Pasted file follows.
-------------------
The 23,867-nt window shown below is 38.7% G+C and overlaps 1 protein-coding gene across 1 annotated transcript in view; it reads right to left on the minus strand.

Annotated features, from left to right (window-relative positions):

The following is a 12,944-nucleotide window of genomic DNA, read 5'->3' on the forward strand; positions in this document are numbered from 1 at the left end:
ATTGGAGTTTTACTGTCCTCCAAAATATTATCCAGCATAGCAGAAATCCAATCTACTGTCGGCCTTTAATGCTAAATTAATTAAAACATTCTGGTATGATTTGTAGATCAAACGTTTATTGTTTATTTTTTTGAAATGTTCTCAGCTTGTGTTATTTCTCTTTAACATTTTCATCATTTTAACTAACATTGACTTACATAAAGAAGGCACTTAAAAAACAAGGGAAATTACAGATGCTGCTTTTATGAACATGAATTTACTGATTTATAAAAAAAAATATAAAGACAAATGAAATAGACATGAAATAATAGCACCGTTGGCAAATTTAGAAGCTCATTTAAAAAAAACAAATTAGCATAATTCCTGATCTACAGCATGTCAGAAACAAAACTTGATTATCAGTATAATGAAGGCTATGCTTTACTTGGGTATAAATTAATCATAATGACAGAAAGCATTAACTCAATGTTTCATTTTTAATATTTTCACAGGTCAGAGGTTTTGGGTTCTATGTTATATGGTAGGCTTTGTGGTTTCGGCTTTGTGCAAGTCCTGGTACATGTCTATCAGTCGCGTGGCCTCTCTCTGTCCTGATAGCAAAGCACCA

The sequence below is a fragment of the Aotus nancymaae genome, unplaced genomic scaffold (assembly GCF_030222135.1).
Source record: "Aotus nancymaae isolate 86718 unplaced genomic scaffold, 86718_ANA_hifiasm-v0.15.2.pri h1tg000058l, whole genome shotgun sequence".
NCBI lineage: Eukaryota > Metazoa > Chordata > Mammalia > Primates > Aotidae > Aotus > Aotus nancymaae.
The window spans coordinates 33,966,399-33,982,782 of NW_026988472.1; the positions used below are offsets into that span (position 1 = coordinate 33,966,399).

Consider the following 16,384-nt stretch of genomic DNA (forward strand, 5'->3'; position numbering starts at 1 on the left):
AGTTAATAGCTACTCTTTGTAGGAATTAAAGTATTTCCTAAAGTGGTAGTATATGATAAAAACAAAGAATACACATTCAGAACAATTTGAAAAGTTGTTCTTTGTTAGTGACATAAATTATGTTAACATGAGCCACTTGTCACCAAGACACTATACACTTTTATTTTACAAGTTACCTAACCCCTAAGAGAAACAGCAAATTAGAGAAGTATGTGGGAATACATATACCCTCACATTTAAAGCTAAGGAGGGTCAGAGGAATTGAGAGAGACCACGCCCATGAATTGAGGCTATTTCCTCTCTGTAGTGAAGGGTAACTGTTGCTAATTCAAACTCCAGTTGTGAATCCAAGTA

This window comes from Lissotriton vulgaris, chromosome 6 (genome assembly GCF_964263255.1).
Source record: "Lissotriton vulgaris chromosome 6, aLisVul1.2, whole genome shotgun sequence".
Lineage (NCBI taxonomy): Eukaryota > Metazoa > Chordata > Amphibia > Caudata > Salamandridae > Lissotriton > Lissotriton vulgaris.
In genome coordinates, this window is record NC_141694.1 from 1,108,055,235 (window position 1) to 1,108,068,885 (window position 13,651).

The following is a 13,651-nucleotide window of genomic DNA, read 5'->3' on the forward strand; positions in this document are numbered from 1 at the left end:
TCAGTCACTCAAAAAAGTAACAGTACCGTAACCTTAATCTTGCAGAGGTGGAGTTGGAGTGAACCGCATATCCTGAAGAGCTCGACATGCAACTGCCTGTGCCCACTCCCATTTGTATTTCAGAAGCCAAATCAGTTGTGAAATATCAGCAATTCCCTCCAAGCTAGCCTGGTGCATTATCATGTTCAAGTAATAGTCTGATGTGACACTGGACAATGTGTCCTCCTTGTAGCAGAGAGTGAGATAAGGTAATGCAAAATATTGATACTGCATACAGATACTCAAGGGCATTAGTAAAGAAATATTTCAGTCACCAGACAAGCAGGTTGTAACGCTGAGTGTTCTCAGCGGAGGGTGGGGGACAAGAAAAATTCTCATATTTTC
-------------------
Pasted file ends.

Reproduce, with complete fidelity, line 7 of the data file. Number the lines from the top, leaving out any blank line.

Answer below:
NCBI lineage: Eukaryota > Metazoa > Chordata > Mammalia > Primates > Aotidae > Aotus > Aotus nancymaae.